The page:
"What fascinates me about life is that now and then the past rises up and declares itself," says Kinsey Millhone, the star of Sue Grafton's long-running series of mystery novels, at the start of this latest outing. "Here's the odd part," Millhone continues. "In my ten years as a private eye, this was the first case I ever managed to resolve without crossing paths with the bad guys. Except at the end, of course."
Grafton is serving notice that this book, the 21st installment of the series she started in 1982, won't be a straight-up private-eye story. After 27 years in the business, the author peers beneath the conventional mechanics of crime fiction to explore its moral underpinnings. Among the many fascinations of "Undertow" is that the bad guys aren't really bad—they're just ordinary people who've made some very poor choices. Grafton doesn't ask us to sympathize with them; she simply illustrates, with horrifying precision, how an otherwise ordinary life can suddenly get dragged out to sea.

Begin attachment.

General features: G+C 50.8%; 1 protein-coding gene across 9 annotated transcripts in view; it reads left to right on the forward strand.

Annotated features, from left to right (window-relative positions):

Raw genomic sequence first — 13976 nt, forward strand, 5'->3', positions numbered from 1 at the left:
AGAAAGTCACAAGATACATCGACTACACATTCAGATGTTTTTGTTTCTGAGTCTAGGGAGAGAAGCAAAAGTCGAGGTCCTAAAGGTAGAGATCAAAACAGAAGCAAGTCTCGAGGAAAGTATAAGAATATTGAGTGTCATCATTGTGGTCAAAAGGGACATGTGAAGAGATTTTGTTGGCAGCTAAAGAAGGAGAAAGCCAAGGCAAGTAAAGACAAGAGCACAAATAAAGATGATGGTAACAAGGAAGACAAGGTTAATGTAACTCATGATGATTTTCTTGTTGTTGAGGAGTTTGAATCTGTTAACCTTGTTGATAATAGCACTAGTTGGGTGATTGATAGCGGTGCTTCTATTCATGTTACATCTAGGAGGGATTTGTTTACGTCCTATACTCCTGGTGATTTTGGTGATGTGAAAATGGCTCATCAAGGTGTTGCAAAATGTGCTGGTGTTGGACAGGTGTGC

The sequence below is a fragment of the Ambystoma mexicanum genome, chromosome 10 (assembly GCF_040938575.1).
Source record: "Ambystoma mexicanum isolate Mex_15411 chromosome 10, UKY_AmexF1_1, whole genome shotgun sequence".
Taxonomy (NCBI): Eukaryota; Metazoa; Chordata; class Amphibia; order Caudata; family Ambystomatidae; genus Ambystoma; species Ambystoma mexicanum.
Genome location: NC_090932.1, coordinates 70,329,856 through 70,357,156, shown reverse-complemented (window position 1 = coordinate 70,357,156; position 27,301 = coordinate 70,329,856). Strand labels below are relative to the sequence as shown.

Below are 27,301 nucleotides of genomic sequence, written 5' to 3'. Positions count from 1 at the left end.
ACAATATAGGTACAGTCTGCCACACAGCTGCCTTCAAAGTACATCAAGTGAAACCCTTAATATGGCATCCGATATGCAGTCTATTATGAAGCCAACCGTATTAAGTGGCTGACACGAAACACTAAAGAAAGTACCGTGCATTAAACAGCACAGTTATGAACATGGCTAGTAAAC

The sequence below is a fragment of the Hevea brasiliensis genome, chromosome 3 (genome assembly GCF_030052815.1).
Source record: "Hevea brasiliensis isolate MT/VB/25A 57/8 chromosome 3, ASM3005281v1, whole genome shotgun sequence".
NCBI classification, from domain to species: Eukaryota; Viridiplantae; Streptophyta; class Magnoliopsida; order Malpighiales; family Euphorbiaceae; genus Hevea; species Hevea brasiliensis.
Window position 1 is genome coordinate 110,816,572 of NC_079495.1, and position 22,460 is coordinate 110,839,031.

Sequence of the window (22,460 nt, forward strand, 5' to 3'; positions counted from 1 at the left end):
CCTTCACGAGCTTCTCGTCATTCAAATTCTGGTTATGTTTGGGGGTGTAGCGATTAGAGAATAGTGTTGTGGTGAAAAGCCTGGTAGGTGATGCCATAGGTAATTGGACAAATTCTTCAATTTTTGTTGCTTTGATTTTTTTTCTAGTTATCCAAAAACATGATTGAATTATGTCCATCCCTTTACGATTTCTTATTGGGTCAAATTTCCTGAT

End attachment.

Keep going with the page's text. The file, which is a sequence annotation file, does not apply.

That's not to say that Grafton doesn't deliver on the promised mystery—the crime at the center of the book is a classic. In 1967, a four-year-old girl named Mary Claire Fitzhugh is kidnapped from the backyard of her home in Horton Ravine, one of the outlying areas of Grafton's fictional preserve of Santa Teresa, California. Twenty-one years later (it's 1988 in Kinsey Millhone's world), the unsolved crime has become a celebrated cold case. Millhone finds herself drawn into the long-dormant investigation when a young man named Michael Sutton brings her a story that sounds "just screwy enough to be true." Sutton claims to have recovered a suppressed memory of witnessing the missing girl's burial when he was only six years old—too young to communicate, much less comprehend, the enormity of what he had seen.
Skeptical, Millhone agrees to give him a single day of her time. "I'll probably regret it, but what the hell? It's only one day," the private eye tells her client. As an aside to the reader, she adds: "If I'd been listening closely, I'd have caught the sound of the gods having a great big old tee-hee at my expense."